This article was published in Australian Dictionary of Biography, Volume 5, (MUP), 1974
Charles Sandys (Stuart Shipley) Packer (1810-1883), musician, was born at Reading, Berkshire, England, son of Charles Packer and his wife Amelia, née Sandys. He was early enrolled at the Royal Academy of Music, London, where he studied composition, pianoforte and singing. He claimed that as a youth he had composed an opera to a libretto by Mary Russell Mitford and played piano duets with Queen Adelaide. His pupils included the daughters of Sir Robert Peel. At Middlesex on 19 May 1836 he married Eleanor Mary Theresa Grogan.
On 4 February 1839 Packer was sentenced to life transportation for forgery and in May 1840 arrived at Norfolk Island in the Mangles. Transferred to Hobart Town in September 1844, he was allowed to take pupils while still assigned and soon began to appear in concerts as a pianist and vocalist. After a conditional pardon in 1850 he leased a theatre. At Hobart on 21 August 1852 he went through a clandestine marriage ceremony with Mary Frances Moore, daughter of the proprietor of the Hobart Town Guardian, and the union was advertised a fortnight later after a second ceremony by a Roman Catholic priest had been halted. Soon afterwards he moved to Sydney where one of his compositions, The City of Sydney Polka, was published in 1854.
Critics assessed Packer as Sydney's most talented resident musician after he had appeared as organist to the Vocal Harmonic Society and as conductor in a brief opera season in 1859. His success appeared to be assured by the production on 9 April 1863 of the first part of an oratorio, the Crown of Thorns, or Despair, Penitence and Pardon. It was presented complete on 15 October but the inclusion of a vocal part for Christ was criticized and not repeated until 14 February 1880 as part of the musical programme of the Sydney International Exhibition.
Meanwhile Packer's fortunes were reversed when he was tried for bigamy. His defence counsel R. M. Isaacs sought to subpoena Governor Young, who claimed protection of the court. On 22 December 1863 he was sentenced to five years' hard labour. His appeal was dismissed when the Full Court found his first marriage proved and that he had the means of knowing his wife was alive. In Darlinghurst gaol he composed sacred music and organized a choir for church services, but when the murderer Henry Louis Bertrand entered the chapel in 1866 Packer refused to conduct the singing. On his release he resumed teaching and conducted the revival of the Crown of Thorns but returns from his work and teaching on a borrowed piano were meagre and he was soon impoverished. Although his musical compositions were said to be voluminous, few were published apart from the Crown of Thorns and in 1883 his setting of a New South Wales anthem, Loyalty! or God Save our Queen.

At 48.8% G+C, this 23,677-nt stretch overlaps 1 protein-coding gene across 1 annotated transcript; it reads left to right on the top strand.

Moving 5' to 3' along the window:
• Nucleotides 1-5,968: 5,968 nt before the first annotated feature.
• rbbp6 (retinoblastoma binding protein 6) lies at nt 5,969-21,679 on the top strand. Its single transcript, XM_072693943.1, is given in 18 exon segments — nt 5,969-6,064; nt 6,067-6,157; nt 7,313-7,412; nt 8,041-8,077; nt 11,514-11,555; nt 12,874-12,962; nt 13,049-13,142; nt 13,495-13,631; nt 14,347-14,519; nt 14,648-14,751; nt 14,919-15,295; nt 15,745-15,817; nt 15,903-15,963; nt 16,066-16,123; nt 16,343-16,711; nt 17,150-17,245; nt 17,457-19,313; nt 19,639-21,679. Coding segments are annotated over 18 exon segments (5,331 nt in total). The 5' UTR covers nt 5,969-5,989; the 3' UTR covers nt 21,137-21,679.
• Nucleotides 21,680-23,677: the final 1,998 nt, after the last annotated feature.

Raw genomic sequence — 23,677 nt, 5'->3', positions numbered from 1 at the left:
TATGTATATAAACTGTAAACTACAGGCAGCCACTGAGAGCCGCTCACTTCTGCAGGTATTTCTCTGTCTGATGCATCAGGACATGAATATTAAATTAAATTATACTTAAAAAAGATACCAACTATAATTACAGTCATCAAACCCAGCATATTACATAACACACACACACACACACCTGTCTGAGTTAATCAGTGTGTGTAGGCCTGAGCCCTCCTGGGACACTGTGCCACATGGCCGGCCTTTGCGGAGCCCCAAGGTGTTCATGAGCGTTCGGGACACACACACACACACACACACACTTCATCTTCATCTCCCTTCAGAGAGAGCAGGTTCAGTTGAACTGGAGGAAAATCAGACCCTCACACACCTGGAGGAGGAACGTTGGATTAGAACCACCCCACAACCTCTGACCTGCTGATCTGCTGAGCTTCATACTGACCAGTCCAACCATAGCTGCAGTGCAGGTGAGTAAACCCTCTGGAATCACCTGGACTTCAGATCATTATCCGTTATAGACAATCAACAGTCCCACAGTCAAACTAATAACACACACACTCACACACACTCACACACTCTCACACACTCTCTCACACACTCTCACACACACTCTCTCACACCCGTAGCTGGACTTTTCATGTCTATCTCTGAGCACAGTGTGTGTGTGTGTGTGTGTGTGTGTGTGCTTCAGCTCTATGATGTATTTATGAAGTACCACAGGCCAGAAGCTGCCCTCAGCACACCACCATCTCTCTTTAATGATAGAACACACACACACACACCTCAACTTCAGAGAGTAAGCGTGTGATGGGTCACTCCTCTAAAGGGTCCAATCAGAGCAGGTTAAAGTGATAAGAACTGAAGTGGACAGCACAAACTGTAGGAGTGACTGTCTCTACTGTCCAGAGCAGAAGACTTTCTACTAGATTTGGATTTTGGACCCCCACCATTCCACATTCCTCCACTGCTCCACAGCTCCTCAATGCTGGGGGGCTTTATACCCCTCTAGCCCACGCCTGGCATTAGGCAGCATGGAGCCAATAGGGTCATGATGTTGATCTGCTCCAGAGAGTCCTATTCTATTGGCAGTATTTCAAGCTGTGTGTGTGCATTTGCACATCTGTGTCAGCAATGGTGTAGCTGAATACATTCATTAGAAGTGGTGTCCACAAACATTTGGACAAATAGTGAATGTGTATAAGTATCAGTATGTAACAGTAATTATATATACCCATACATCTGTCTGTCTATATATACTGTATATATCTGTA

Packer died from lung congestion on 13 July and was buried in Waverley cemetery after an impressive ceremony by brass bands and a choir performing two of his compositions before a crowd estimated at 6000. He was survived by three daughters by Mary Frances Moore and by two sons and a daughter by Frances Mary Little, with whom he had formed a liaison in 1862. His nephew, Frederick Packer, migrated to Tasmania.
Packer failed to form any lasting associations with musical organizations and his contribution to Australian music was negligible. His marital affairs kept him out of polite society and his attractive personality made him only an object of pity. His published works show that as a composer he was capable of writing satisfactorily in the clichés of the period.
E. J. Lea-Scarlett, 'Packer, Charles Sandys (Stuart Shipley) (1810–1883)', Australian Dictionary of Biography, National Centre of Biography, Australian National University, http://adb.anu.edu.au/biography/packer-charles-sandys-stuart-shipley-4353/text7071, published first in hardcopy 1974, accessed online 25 June 2016.
This article was first published in hardcopy in Australian Dictionary of Biography, Volume 5, (MUP), 1974